Cleveland April 09, 2019
The Haunted Pub & Inn That’s Been Around Since Before Cleveland Was Even A City
Cleveland has a lengthy and fascinating history. It’s not as far-reaching as many American cities, but Cleveland was founded in 1796 and has thrived ever since. Our now-bustling city was once rural and quaint, and many of the area’s earliest buildings managed to survive the encroachment of urbanization. Nearby in Lake County, historic structures still sit along the route of a forgotten stagecoach trail that linked Cleveland to New York. One such stagecoach stop is said to be haunted, and you can spend the night… if you dare.
Cleveland became a city in 1836. Nearly a quarter of a century earlier, Rider's Inn was established.
This stagecoach stop was one of the most hospitable in the Western Reserve. It thrived as such for over a century before it grew to accommodate a dining room and speakeasy in 1922. Now a quaint country inn, this historic B&B is a gorgeous little getaway.
From the cozy pub to the lovely guest rooms, the atmosphere of this destination is endlessly warm and friendly.
Located at 792 Mentor Ave., Painesville, Rider's Inn is just far enough from Cleveland to offer a haven from city life. Visitors stop by for a bite to eat in the pub and some even choose to spend the night.
Though the building is full of warmth, visitors can't help but take note of the occasional cold spot and chill down their spine.
This inn was originally owned and managed by Joe Rider and his family, and it was also used as a stop on the Underground Railroad. Its 200 years of history allow the mind to run wild, but many insist that the inn is actually haunted.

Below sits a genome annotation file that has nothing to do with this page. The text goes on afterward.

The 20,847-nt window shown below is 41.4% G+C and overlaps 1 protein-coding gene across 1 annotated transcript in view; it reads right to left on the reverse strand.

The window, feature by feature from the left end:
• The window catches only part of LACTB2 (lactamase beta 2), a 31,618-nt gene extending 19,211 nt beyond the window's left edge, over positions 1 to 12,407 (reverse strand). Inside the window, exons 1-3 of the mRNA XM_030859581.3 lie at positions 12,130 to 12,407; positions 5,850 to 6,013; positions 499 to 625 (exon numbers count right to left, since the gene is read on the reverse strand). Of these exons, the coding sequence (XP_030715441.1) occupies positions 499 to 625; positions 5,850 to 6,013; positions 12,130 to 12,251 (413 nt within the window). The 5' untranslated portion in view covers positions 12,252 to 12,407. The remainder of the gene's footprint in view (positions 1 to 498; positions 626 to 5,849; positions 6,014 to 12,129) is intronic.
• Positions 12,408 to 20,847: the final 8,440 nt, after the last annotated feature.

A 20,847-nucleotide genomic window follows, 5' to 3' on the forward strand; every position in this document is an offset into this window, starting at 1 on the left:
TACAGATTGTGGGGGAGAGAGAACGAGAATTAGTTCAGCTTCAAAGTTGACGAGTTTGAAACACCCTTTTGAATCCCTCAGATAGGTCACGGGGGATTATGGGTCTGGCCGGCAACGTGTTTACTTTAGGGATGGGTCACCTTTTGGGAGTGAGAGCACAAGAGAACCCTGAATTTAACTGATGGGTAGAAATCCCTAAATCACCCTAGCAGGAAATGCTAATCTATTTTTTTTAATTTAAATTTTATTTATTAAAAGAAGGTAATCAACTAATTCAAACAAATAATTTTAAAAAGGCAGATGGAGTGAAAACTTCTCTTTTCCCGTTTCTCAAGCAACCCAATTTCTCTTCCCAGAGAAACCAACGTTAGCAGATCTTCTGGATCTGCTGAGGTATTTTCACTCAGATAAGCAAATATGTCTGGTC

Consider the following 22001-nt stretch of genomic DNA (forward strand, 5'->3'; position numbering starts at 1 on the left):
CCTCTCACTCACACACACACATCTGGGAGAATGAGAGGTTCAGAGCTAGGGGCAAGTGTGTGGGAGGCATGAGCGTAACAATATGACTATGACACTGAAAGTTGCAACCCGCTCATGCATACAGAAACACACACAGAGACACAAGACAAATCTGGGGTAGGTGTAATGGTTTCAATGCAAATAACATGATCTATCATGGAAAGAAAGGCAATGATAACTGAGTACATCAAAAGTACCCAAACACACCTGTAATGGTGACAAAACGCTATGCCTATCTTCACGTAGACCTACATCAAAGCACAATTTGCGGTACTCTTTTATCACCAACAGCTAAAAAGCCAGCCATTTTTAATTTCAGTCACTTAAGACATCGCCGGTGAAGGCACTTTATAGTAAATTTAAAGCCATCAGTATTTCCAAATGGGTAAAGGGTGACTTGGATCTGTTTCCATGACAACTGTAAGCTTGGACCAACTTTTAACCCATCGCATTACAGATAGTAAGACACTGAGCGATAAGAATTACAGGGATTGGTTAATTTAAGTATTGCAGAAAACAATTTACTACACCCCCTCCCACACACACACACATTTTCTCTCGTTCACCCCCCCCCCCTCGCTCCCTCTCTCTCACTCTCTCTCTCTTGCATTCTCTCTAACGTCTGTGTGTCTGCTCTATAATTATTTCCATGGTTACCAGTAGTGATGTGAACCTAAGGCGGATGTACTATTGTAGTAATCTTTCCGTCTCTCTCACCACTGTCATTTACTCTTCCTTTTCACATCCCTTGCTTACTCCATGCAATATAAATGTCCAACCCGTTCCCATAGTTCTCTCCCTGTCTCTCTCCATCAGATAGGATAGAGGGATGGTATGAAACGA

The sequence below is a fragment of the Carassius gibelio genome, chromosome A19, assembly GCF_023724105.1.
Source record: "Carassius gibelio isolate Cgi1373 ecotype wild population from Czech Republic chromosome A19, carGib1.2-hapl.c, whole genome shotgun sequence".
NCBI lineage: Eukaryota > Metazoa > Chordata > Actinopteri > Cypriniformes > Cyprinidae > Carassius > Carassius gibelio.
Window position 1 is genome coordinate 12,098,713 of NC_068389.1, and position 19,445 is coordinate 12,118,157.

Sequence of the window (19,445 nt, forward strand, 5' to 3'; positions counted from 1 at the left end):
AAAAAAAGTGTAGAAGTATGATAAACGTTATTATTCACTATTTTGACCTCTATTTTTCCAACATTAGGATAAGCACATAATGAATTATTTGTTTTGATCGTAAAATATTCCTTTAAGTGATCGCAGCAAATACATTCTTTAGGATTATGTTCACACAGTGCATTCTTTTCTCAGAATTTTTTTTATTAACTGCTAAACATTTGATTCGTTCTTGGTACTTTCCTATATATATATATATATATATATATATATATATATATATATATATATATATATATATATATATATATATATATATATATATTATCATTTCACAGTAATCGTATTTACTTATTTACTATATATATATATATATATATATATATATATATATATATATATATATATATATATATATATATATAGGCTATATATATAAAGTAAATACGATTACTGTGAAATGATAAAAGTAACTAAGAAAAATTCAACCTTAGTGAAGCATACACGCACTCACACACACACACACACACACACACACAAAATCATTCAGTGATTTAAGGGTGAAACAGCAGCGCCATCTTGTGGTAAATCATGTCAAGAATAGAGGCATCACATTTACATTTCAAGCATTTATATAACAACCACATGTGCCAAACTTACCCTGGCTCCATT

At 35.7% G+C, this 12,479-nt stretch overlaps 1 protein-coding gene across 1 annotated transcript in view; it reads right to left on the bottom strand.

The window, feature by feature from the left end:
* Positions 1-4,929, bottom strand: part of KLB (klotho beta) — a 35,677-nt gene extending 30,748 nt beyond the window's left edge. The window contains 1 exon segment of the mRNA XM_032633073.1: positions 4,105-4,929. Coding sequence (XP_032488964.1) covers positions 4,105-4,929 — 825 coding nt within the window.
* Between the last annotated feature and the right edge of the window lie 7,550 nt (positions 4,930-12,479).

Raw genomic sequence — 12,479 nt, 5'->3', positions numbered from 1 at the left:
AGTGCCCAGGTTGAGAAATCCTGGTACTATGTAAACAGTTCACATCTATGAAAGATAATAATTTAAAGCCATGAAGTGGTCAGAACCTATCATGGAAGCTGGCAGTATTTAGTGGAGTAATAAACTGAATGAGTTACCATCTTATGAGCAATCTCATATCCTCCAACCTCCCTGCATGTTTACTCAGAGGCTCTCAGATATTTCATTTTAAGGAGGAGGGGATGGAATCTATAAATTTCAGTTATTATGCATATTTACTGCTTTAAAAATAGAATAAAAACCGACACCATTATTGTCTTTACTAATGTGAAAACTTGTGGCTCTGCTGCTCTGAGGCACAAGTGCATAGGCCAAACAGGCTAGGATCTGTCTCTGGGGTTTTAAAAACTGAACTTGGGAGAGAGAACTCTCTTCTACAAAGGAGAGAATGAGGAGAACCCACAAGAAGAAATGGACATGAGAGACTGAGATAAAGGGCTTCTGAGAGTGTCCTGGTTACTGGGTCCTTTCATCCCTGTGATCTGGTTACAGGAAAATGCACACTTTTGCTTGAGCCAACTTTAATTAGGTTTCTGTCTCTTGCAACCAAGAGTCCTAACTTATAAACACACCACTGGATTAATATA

Unseen energies seem to pass through rooms, stopping to move objects or flicker the lights.
Perhaps the most famous ghost here is Suzanne - a name as sweet as her tale is tragic. Her story is largely legend at this point, but Suzanne was Joe Rider's third wife and a hostess at the inn… though not for long; she died unexpectedly just six weeks after their wedding.
Some believe Suzanne died of natural causes, but legend maintains that foul play was to blame.
Suzanne was a very wealthy woman, and some say her fortune may have made her a targeted victim of nefarious actions. Whether or not that’s true will remain unsolved, and regardless of the circumstances, her sudden death was devastating… however, it seems that even death hasn’t stopped Suzanne from her hostessing duties at Rider’s Inn. She continues to tend to the many guest rooms, checking in on visitors to ensure that they're enjoying their stay.
Some visitors to Rider’s Inn also claim to see a soldier on the premises, though this apparition is a bit of a mystery.
Reports of this spirit vary, with some visitors vowing to have encountered a Civil War soldier, while others liken the ghost’s attire to a Revolutionary War-era uniform. Perhaps the soldier was drawn here by Joe Rider himself, who served in the Revolutionary War before settling in Painesville.
Whether or not you believe in the purported hauntings of Rider's Inn, you're sure to have a memorable visit.
Even with its resident spirit or two, this enchanting inn is a delight to dine and stay in. Whether you're in the pub enjoying spirits or cuddled up under a blanket when a ghostly hostess checks in on you, you're sure to have an experience unlike any other.
History is alive at this 200-year-old stagecoach stop.
Rooms begin at $90 a night and range to about $125, so you can enjoy an unforgettable night without breaking the bank. Plan your trip on the Rider’s Inn website
This spooky inn has had two centuries to accumulate spirits. Do you believe in ghosts? Have you had your own experiences?
If you enjoyed this haunted destination, you’ll surely
love this haunted road trip through Greater Cleveland.